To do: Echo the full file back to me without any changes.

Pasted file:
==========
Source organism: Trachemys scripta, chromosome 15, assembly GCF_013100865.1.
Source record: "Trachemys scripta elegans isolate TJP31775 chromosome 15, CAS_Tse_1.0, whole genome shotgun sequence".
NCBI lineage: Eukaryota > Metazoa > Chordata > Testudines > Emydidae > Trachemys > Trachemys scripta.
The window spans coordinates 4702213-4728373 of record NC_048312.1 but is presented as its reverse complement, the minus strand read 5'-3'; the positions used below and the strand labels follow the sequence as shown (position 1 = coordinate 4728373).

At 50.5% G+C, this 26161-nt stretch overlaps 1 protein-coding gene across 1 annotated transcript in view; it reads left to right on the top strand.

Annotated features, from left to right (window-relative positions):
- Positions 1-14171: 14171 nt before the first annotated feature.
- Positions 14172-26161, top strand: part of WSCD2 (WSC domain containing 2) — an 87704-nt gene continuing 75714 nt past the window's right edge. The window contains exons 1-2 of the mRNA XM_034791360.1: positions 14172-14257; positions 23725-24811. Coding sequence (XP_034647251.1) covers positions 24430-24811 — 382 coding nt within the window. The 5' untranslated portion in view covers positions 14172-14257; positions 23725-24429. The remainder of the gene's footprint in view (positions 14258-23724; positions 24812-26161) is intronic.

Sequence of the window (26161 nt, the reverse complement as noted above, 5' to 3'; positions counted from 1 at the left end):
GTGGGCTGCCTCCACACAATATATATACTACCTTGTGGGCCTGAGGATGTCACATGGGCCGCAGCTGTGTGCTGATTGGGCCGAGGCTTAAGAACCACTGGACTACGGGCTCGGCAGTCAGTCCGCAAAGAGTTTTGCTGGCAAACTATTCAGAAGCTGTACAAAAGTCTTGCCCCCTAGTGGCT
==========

Source organism: Trachemys scripta, chromosome 15, assembly GCF_013100865.1.
Source record: "Trachemys scripta elegans isolate TJP31775 chromosome 15, CAS_Tse_1.0, whole genome shotgun sequence".
NCBI lineage: Eukaryota > Metazoa > Chordata > Testudines > Emydidae > Trachemys > Trachemys scripta.
The window spans coordinates 4702213-4728373 of record NC_048312.1 but is presented as its reverse complement, the minus strand read 5'-3'; the positions used below and the strand labels follow the sequence as shown (position 1 = coordinate 4728373).

At 50.5% G+C, this 26161-nt stretch overlaps 1 protein-coding gene across 1 annotated transcript in view; it reads left to right on the top strand.

Annotated features, from left to right (window-relative positions):
- Positions 1-14171: 14171 nt before the first annotated feature.
- Positions 14172-26161, top strand: part of WSCD2 (WSC domain containing 2) — an 87704-nt gene continuing 75714 nt past the window's right edge. The window contains exons 1-2 of the mRNA XM_034791360.1: positions 14172-14257; positions 23725-24811. Coding sequence (XP_034647251.1) covers positions 24430-24811 — 382 coding nt within the window. The 5' untranslated portion in view covers positions 14172-14257; positions 23725-24429. The remainder of the gene's footprint in view (positions 14258-23724; positions 24812-26161) is intronic.

Sequence of the window (26161 nt, the reverse complement as noted above, 5' to 3'; positions counted from 1 at the left end):
GTGGGCTGCCTCCACACAATATATATACTACCTTGTGGGCCTGAGGATGTCACATGGGCCGCAGCTGTGTGCTGATTGGGCCGAGGCTTAAGAACCACTGGACTACGGGCTCGGCAGTCAGTCCGCAAAGAGTTTTGCTGGCAAACTATTCAGAAGCTGTACAAAAGTCTTGCCCCCTAGTGGCT